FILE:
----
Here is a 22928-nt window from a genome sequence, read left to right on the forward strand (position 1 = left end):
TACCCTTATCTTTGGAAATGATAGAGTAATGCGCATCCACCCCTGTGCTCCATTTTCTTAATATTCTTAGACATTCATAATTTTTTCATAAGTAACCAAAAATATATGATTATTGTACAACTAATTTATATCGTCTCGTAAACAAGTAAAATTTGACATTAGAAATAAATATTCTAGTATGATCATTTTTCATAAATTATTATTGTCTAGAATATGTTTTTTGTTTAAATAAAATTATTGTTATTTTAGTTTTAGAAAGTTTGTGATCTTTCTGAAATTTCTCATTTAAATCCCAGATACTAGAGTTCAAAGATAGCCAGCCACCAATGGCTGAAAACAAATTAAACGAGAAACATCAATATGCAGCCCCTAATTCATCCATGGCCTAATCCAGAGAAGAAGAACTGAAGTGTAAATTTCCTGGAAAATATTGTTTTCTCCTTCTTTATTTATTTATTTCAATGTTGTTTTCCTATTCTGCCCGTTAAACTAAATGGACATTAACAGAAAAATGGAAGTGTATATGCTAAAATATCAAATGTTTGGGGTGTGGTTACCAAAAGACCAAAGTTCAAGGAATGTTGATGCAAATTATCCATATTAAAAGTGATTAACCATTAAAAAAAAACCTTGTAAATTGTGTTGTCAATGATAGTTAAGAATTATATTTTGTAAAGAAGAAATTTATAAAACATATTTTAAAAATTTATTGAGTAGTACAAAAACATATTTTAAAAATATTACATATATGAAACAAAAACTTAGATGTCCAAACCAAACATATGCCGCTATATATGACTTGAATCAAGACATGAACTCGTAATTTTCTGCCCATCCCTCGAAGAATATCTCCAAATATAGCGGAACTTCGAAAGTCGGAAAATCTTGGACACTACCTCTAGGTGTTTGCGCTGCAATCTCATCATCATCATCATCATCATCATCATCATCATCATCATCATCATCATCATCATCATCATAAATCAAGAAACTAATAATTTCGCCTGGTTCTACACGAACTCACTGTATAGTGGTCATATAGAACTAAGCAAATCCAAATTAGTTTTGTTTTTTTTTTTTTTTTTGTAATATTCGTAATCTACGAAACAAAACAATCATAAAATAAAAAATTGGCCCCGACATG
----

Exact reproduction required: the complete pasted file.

Here is a 22928-nt window from a genome sequence, read left to right on the forward strand (position 1 = left end):
TACCCTTATCTTTGGAAATGATAGAGTAATGCGCATCCACCCCTGTGCTCCATTTTCTTAATATTCTTAGACATTCATAATTTTTTCATAAGTAACCAAAAATATATGATTATTGTACAACTAATTTATATCGTCTCGTAAACAAGTAAAATTTGACATTAGAAATAAATATTCTAGTATGATCATTTTTCATAAATTATTATTGTCTAGAATATGTTTTTTGTTTAAATAAAATTATTGTTATTTTAGTTTTAGAAAGTTTGTGATCTTTCTGAAATTTCTCATTTAAATCCCAGATACTAGAGTTCAAAGATAGCCAGCCACCAATGGCTGAAAACAAATTAAACGAGAAACATCAATATGCAGCCCCTAATTCATCCATGGCCTAATCCAGAGAAGAAGAACTGAAGTGTAAATTTCCTGGAAAATATTGTTTTCTCCTTCTTTATTTATTTATTTCAATGTTGTTTTCCTATTCTGCCCGTTAAACTAAATGGACATTAACAGAAAAATGGAAGTGTATATGCTAAAATATCAAATGTTTGGGGTGTGGTTACCAAAAGACCAAAGTTCAAGGAATGTTGATGCAAATTATCCATATTAAAAGTGATTAACCATTAAAAAAAAACCTTGTAAATTGTGTTGTCAATGATAGTTAAGAATTATATTTTGTAAAGAAGAAATTTATAAAACATATTTTAAAAATTTATTGAGTAGTACAAAAACATATTTTAAAAATATTACATATATGAAACAAAAACTTAGATGTCCAAACCAAACATATGCCGCTATATATGACTTGAATCAAGACATGAACTCGTAATTTTCTGCCCATCCCTCGAAGAATATCTCCAAATATAGCGGAACTTCGAAAGTCGGAAAATCTTGGACACTACCTCTAGGTGTTTGCGCTGCAATCTCATCATCATCATCATCATCATCATCATCATCATCATCATCATCATCATCATCATCATCATAAATCAAGAAACTAATAATTTCGCCTGGTTCTACACGAACTCACTGTATAGTGGTCATATAGAACTAAGCAAATCCAAATTAGTTTTGTTTTTTTTTTTTTTTTTGTAATATTCGTAATCTACGAAACAAAACAATCATAAAATAAAAAATTGGCCCCGACATG